CaltechTHESIS
  A Caltech Library Service

Anatomical and developmental patterns of interleukin-2 gene expression in the mouse: analysis of IL-2 expressing cells and partial characterization of interactions involved in mediating IL-2 gene expression in vivo

Citation

Yang-Snyder, Julia Ann (1994) Anatomical and developmental patterns of interleukin-2 gene expression in the mouse: analysis of IL-2 expressing cells and partial characterization of interactions involved in mediating IL-2 gene expression in vivo. Dissertation (Ph.D.), California Institute of Technology. http://resolver.caltech.edu/CaltechTHESIS:05212013-133238888

Abstract

Interleukin-2 (IL-2) is an important mediator in the vertebrate immune system. IL-2 is a potent growth factor that mature T lymphocytes use as a proliferation signal and the production of IL-2 is crucial for the clonal expansion of antigen-specific T cells in the primary immune response. IL-2 driven proliferation is dependent on the interaction of the lymphokine with its cognate multichain receptor. IL-2 expression is induced only upon stimulation and transcriptional activation of the IL-2 gene relies extensively on the coordinate interaction of numerous inducible and constitutive trans-acting factors. Over the past several years, thousands of papers have been published regarding molecular and cellular aspects of IL-2 gene expression and IL-2 function. The vast majority of these reports describe work that has been carried out in vitro. However, considerably less is known about control of IL-2 gene expression and IL-2 function in vivo.

To gain new insight into the regulation of IL-2 gene expression in vivo, anatomical and developmental patterns of IL-2 gene expression in the mouse were established by employing in situ hybridization and immunohistochemical staining methodologies to tissue sections generated from normal mice and mutant animals in which T -cell development was perturbed. Results from these studies revealed several interesting aspects of IL-2 gene expression, such as (1) induction of IL-2 gene expression and protein synthesis in the thymus, the primary site of T-cell development in the body, (2) cell-type specificity of IL-2 gene expression in vivo, (3) participation of IL-2 in the extrathymic expansion of mature T cells in particular tissues, independent of an acute immune response to foreign antigen, (4) involvement of IL-2 in maintaining immunologic balance in the mucosal immune system, and (5) potential function of IL-2 in early events associated with hematopoiesis.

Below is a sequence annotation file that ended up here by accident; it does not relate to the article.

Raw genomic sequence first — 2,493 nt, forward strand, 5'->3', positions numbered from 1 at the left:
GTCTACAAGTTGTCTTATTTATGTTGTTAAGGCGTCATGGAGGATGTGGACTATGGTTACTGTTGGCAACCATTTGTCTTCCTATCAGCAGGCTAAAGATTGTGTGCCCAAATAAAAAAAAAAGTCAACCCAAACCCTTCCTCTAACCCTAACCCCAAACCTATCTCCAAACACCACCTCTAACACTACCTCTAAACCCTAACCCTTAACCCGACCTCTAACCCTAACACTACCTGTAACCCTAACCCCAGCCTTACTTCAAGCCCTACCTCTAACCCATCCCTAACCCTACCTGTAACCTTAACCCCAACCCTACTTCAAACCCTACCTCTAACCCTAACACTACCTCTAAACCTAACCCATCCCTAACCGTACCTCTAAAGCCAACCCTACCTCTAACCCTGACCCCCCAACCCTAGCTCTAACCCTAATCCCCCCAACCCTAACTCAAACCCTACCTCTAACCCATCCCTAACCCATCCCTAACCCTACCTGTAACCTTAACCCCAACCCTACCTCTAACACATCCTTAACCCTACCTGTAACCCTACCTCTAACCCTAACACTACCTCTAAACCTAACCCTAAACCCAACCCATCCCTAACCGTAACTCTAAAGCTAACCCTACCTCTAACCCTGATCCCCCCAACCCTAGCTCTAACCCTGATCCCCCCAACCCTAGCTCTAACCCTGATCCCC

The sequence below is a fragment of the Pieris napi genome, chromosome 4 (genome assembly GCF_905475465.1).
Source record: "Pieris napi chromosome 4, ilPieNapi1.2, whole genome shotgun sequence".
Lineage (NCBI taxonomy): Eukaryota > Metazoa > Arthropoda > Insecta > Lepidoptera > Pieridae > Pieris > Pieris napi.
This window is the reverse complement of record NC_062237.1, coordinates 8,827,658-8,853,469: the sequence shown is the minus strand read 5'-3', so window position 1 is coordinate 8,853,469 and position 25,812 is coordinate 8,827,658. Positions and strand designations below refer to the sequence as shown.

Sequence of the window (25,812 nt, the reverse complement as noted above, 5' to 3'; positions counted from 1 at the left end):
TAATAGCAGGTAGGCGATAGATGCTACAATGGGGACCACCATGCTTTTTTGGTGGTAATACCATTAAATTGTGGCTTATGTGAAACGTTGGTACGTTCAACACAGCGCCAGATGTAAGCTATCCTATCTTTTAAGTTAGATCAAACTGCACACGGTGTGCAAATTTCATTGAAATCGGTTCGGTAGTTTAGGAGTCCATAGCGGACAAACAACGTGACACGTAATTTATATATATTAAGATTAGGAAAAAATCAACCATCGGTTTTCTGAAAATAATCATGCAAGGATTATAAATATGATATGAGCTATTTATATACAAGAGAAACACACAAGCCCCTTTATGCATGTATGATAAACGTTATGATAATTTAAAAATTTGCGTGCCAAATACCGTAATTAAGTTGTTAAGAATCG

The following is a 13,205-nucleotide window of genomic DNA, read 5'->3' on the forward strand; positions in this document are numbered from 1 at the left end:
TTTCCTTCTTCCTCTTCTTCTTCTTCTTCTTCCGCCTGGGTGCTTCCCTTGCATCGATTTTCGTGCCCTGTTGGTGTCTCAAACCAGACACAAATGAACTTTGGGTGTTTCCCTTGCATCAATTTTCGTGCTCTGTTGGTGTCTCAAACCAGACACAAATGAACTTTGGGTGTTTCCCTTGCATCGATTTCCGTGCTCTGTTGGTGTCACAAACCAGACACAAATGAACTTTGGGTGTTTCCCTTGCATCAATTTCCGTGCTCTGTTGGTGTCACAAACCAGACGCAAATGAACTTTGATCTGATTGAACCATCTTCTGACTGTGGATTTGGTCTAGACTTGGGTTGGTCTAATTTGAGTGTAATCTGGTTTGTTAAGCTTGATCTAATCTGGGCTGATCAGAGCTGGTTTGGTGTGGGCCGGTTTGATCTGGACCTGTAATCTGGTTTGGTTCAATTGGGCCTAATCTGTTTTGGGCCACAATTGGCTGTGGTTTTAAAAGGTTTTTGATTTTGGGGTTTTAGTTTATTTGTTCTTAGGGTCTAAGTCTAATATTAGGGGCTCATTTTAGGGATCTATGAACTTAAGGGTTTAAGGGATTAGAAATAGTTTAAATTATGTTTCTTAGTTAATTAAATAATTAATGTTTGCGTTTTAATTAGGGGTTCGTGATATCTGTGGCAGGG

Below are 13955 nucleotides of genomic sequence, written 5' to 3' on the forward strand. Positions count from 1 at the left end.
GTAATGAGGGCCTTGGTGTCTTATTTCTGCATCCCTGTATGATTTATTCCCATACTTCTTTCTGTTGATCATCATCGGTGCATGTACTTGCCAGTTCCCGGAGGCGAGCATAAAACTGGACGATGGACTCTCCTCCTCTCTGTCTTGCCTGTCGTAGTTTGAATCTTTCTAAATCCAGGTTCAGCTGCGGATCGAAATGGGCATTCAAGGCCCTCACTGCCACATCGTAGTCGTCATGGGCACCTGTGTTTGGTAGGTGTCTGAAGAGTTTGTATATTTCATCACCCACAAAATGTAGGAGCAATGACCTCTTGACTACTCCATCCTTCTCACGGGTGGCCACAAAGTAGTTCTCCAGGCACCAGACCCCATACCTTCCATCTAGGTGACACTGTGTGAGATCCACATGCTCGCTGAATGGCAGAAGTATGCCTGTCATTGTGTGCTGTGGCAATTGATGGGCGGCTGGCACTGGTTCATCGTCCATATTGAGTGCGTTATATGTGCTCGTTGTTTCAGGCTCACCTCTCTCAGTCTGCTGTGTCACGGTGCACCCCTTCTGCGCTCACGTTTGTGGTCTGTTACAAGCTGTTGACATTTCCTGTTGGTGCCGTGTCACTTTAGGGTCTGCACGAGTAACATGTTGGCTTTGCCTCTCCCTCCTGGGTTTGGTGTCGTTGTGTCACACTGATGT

Extensive analysis of IL-2 mRNA accumulation and protein production in the murine thymus at various stages of development established the existence of two classes of intrathymic IL-2 producing cells. One class of intrathymic IL-2 producers was found exclusively in the fetal thymus. Cells belonging to this subset were restricted to the outermost region of the thymus. IL-2 expression in the fetal thymus was highly transient; a dramatic peak ofiL-2 mRNA accumulation was identified at day 14.5 of gestation and maximal IL-2 protein production was observed 12 hours later, after which both IL-2 mRNA and protein levels rapidly decreased. Significantly, the presence of IL-2 expressing cells in the day 14-15 fetal thymus was not contingent on the generation of T-cell receptor (TcR) positive cells. The second class of IL-2 producing cells was also detectable in the fetal thymus (cells found in this class represented a minority subset of IL-2 producers in the fetal thymus) but persist in the thymus during later stages of development and after birth. Intrathymic IL-2 producers in postnatal animals were located in the subcapsular region and cortex, indicating that these cells reside in the same areas where immature T cells are consigned. The frequency of IL-2 expressing cells in the postnatal thymus was extremely low, indicating that induction of IL-2 expression and protein synthesis are indicative of a rare activation event. Unlike the fetal class of intrathymic IL-2 producers, the presence of IL-2 producing cells in the postnatal thymus was dependent on to the generation of TcR+ cells. Subsequent examination of intrathymic IL-2 production in mutant postnatal mice unable to produce either αβ or γδ T cells showed that postnatal IL-2 producers in the thymus belong to both αβ and γδ lineages. Additionally, further studies indicated that IL-2 synthesis by immature αβ -T cells depends on the expression of bonafide TcR αβ-heterodimers. Taken altogether, IL-2 production in the postnatal thymus relies on the generation of αβ or γδ-TcR^+ cells and induction of IL-2 protein synthesis can be linked to an activation event mediated via the TcR.